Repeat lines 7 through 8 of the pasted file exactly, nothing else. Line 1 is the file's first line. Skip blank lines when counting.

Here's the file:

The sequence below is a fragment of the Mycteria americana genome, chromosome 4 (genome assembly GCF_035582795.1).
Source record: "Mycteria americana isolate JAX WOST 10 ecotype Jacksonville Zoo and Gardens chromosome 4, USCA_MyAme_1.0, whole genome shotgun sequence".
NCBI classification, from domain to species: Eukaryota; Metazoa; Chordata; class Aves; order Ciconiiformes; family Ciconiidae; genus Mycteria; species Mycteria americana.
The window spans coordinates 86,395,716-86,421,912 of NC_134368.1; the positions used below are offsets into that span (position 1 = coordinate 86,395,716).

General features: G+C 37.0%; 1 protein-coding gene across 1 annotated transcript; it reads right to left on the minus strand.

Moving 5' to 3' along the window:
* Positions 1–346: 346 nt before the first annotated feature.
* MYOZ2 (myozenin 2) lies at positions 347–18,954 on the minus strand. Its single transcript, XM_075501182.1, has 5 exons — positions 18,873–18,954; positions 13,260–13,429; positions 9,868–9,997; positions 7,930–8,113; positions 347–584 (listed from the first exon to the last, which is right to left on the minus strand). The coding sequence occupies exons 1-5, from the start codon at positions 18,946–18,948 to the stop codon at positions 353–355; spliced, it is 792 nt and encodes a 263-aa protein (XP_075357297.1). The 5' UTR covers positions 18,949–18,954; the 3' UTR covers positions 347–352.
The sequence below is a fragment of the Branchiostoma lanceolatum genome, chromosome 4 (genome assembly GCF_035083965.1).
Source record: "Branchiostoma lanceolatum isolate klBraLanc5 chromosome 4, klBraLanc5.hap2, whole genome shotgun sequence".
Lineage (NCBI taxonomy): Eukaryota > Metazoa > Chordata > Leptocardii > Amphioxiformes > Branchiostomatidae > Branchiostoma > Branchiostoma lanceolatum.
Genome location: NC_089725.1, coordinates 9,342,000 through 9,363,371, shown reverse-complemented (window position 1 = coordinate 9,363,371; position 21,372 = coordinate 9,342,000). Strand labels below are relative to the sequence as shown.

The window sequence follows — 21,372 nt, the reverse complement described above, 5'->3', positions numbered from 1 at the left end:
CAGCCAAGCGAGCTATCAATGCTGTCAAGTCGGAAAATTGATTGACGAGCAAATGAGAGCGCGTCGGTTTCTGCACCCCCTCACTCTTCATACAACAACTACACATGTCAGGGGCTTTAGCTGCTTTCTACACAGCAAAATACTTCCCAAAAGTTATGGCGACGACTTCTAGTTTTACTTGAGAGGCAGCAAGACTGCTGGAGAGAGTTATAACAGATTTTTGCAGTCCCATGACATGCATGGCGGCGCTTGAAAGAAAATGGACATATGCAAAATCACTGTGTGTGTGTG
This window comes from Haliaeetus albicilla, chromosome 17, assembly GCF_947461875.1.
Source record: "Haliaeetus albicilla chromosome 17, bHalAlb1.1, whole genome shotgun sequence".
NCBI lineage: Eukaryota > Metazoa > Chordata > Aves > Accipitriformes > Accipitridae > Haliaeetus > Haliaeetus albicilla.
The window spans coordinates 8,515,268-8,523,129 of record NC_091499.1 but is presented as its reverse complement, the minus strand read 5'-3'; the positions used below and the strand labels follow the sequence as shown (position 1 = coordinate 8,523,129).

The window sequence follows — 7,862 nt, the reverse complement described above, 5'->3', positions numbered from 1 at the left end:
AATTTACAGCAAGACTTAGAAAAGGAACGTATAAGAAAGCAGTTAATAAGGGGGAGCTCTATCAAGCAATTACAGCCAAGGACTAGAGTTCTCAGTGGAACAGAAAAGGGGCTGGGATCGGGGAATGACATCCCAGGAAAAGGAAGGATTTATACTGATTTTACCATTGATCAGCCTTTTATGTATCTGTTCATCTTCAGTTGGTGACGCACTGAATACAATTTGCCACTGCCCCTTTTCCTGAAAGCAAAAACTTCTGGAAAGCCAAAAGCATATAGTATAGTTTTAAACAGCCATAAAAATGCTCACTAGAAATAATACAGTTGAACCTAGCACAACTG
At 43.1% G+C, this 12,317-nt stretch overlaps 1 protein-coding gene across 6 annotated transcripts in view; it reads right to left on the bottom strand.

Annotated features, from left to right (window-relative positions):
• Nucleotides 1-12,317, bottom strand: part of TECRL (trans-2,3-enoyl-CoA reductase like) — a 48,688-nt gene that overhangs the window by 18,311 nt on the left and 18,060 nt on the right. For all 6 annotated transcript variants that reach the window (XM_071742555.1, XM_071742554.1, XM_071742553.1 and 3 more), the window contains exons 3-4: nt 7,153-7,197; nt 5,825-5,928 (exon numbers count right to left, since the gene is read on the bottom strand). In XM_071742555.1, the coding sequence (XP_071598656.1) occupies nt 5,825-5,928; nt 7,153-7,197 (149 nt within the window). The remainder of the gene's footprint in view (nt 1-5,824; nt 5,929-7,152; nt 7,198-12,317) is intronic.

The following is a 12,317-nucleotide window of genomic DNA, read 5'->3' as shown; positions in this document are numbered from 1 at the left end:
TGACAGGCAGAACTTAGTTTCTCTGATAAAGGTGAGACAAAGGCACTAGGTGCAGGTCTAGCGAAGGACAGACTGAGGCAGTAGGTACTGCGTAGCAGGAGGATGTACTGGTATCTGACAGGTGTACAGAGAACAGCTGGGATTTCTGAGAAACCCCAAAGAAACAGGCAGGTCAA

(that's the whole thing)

* Positions 1–346: 346 nt before the first annotated feature.
* MYOZ2 (myozenin 2) lies at positions 347–18,954 on the minus strand. Its single transcript, XM_075501182.1, has 5 exons — positions 18,873–18,954; positions 13,260–13,429; positions 9,868–9,997; positions 7,930–8,113; positions 347–584 (listed from the first exon to the last, which is right to left on the minus strand). The coding sequence occupies exons 1-5, from the start codon at positions 18,946–18,948 to the stop codon at positions 353–355; spliced, it is 792 nt and encodes a 263-aa protein (XP_075357297.1). The 5' UTR covers positions 18,949–18,954; the 3' UTR covers positions 347–352.